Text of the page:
Thursday, July 24, 2008

Book Review: Rashi's Daughters, Book 1: Joheved

Recently, I read a semi-historical novel based on Talmudic lore about Rashi (Rabbi Solomon ben Issac) and his three daughters. Because this book includes some of my favorite subjects - Judaism and history - I was immediately drawn into the masterfully woven story surrounding Rashi's family. Of course, as a novel, not every part of the story is a fact. However, I was surprised at how much I really did learn about Rashi's (and his daughters) life and about the Talmudic literature that so gracefully weaves itself throughout the pages of this story. Joheved is someone I can imagine myself being friends with - she's caring, a leader, not one to be in the "popular crowd", but also is very brave. You see, Rashi decided to teach his daughters Talmud, which was a huge faux pas in his day and age. Being the oldest daughter, Joheved blazed a trail for the rest of her sisters as she studied Talmud with her father, much to her mother's chagrin. This book is filled with strong female characters, not only Joheved, but her grandmother, Leah, Rashi's mother who in real-life wrote letters to the government in Troyes, France concerning her vineyard. Yes, Rashi's family REALLY were vinters...that's why we have Rashi wine! (My husband and I love it so much that this is actually what we served at our wedding!)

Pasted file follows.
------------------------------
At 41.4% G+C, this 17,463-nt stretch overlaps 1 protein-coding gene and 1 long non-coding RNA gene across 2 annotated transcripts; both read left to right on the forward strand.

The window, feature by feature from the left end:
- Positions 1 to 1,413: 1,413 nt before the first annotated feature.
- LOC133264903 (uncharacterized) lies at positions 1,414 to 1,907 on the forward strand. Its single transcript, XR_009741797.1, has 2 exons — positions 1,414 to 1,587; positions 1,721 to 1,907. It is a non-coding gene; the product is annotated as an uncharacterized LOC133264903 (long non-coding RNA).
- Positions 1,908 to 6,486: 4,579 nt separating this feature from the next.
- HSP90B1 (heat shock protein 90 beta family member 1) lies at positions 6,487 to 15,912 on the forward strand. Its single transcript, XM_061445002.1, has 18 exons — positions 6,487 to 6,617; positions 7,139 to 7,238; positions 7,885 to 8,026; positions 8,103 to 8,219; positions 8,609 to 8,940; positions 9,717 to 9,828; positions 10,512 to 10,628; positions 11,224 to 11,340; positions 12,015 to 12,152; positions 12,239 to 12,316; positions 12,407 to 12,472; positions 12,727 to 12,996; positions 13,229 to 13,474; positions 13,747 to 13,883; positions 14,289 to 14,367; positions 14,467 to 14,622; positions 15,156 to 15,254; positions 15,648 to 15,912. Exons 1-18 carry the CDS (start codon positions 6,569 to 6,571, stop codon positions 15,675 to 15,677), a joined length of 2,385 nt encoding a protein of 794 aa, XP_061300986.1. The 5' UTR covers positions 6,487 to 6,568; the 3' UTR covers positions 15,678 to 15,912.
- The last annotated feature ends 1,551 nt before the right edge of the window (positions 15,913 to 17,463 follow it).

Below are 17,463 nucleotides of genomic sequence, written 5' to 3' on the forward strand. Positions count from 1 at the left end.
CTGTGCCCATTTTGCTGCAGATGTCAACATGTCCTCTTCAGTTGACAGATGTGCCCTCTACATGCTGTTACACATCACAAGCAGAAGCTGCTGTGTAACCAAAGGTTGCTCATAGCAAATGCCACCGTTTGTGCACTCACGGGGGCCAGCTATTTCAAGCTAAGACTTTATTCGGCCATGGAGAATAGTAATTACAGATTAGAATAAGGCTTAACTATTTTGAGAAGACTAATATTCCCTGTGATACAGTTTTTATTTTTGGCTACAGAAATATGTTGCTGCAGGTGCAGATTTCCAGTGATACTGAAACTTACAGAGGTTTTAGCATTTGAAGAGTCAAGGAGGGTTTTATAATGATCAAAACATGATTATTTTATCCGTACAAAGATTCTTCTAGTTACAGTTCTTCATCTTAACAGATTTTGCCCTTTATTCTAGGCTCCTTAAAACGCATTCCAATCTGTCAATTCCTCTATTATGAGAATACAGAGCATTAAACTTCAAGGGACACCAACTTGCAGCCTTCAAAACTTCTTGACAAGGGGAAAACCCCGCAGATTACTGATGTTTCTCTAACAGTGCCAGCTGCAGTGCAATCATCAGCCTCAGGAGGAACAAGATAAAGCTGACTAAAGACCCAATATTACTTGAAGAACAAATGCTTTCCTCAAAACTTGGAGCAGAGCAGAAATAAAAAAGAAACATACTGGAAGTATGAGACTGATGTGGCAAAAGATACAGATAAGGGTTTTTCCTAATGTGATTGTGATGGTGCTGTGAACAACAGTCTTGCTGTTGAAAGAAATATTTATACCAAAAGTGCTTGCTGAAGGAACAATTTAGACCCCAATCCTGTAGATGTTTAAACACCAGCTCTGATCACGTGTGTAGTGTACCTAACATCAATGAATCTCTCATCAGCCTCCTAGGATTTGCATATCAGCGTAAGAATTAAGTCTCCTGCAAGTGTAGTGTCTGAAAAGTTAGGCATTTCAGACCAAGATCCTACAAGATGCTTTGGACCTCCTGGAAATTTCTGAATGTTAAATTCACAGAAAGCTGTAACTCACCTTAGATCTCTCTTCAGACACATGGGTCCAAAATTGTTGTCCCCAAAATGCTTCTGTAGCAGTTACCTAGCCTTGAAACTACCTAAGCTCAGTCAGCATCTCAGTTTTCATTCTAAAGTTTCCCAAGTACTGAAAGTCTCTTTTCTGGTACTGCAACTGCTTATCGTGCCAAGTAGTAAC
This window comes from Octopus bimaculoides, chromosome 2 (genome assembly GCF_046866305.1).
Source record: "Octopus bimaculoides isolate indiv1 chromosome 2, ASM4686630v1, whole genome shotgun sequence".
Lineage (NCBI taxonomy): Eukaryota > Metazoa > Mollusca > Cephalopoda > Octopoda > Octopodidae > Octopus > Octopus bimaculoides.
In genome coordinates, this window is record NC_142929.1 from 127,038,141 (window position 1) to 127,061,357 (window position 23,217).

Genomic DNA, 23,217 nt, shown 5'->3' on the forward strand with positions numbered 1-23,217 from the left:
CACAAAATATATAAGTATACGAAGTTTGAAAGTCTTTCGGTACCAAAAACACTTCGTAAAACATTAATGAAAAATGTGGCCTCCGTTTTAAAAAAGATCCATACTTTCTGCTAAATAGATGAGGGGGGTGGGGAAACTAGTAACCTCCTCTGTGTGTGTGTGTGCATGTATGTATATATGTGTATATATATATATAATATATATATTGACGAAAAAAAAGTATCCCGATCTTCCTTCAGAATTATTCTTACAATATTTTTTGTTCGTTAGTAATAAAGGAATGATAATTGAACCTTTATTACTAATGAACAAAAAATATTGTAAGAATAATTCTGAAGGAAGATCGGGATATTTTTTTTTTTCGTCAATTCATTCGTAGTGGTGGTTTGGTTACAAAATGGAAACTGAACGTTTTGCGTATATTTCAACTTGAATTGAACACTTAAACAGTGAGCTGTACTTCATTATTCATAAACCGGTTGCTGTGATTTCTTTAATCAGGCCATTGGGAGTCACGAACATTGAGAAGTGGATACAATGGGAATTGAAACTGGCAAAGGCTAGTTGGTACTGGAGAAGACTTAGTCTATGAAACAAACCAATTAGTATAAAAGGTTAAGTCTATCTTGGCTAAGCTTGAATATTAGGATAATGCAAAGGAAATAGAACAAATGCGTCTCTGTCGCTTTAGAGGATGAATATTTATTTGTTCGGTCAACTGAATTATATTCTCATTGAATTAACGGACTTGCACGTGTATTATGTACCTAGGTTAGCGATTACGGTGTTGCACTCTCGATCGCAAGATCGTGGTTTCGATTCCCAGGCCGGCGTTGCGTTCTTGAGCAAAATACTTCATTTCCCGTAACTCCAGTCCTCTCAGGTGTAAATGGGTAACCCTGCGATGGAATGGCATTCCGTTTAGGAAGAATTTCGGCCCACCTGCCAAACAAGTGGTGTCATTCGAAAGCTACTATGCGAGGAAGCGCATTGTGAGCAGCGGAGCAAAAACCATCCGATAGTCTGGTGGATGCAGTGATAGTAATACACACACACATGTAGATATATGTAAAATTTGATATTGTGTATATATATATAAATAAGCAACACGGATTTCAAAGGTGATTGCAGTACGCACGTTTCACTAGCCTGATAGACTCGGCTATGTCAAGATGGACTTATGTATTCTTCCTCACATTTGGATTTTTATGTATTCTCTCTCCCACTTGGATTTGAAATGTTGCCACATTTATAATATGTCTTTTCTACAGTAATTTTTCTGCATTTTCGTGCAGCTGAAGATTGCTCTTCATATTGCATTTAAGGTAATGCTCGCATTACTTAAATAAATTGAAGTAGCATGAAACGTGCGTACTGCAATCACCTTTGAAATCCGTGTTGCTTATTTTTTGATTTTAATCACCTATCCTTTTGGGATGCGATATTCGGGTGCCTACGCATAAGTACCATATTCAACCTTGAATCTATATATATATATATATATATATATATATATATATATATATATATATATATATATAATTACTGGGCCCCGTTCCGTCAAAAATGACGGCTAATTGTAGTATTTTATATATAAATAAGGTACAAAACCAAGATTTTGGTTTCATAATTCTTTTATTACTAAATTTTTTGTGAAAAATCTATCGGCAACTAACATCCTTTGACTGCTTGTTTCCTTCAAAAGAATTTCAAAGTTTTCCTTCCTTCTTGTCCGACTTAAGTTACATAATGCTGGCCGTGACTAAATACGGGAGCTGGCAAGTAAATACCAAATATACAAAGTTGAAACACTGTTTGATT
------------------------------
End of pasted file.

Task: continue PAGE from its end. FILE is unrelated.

Back to the story, I was not in love with all of the book, however. Unfortunately, the book does become a little too graphic for my taste as Joheved gets married to a young, shy Talmudic scholar named Meir. Meir is a likeable character, and even kind of charming at times. I just didn't need to know the intimate details of their wedding night and struggles to conceive children (which they become quite good at later on!).

Issues aside, I am glad that I read this book and I can say I recommend it, but just watch out for the graphic parts. I also would like to tell you that I am reading the second book now, which focuses on Rashi's second daughter, Miriam. Honestly, I have almost jumped ship on this second book at least a dozen times. I don't want to give too much away, but I will say that Book 2 has been a major disappointment after seeing what Maggie Anton has to offer from reading Book 1. I will finish it, not because I really need to, but rather that's how I am with my reading fetish. I just HAVE to finish a book that I begin. I can't wait to see what Book 3, which I'm assuming will be called Rachel, after Rashi's third daughter.


Maggie said...

For those who find my adult "Rashi's Daughters"novels too sexually explicit, Jewish Publication Society has just published my YA version of Book I, "Rashi's Daughter: Secret Scholar." Most of what happens after the wedding, including the wedding night, is missing, making the book appropriate for ages 10 and older.

Jenny M said...

Thanks for the heads up Maggie! I will definitely check out the YA version. You are an amazing writer, and as I said, the book's great plot and characters definitely outweigh my personal qualms with the intimate moments.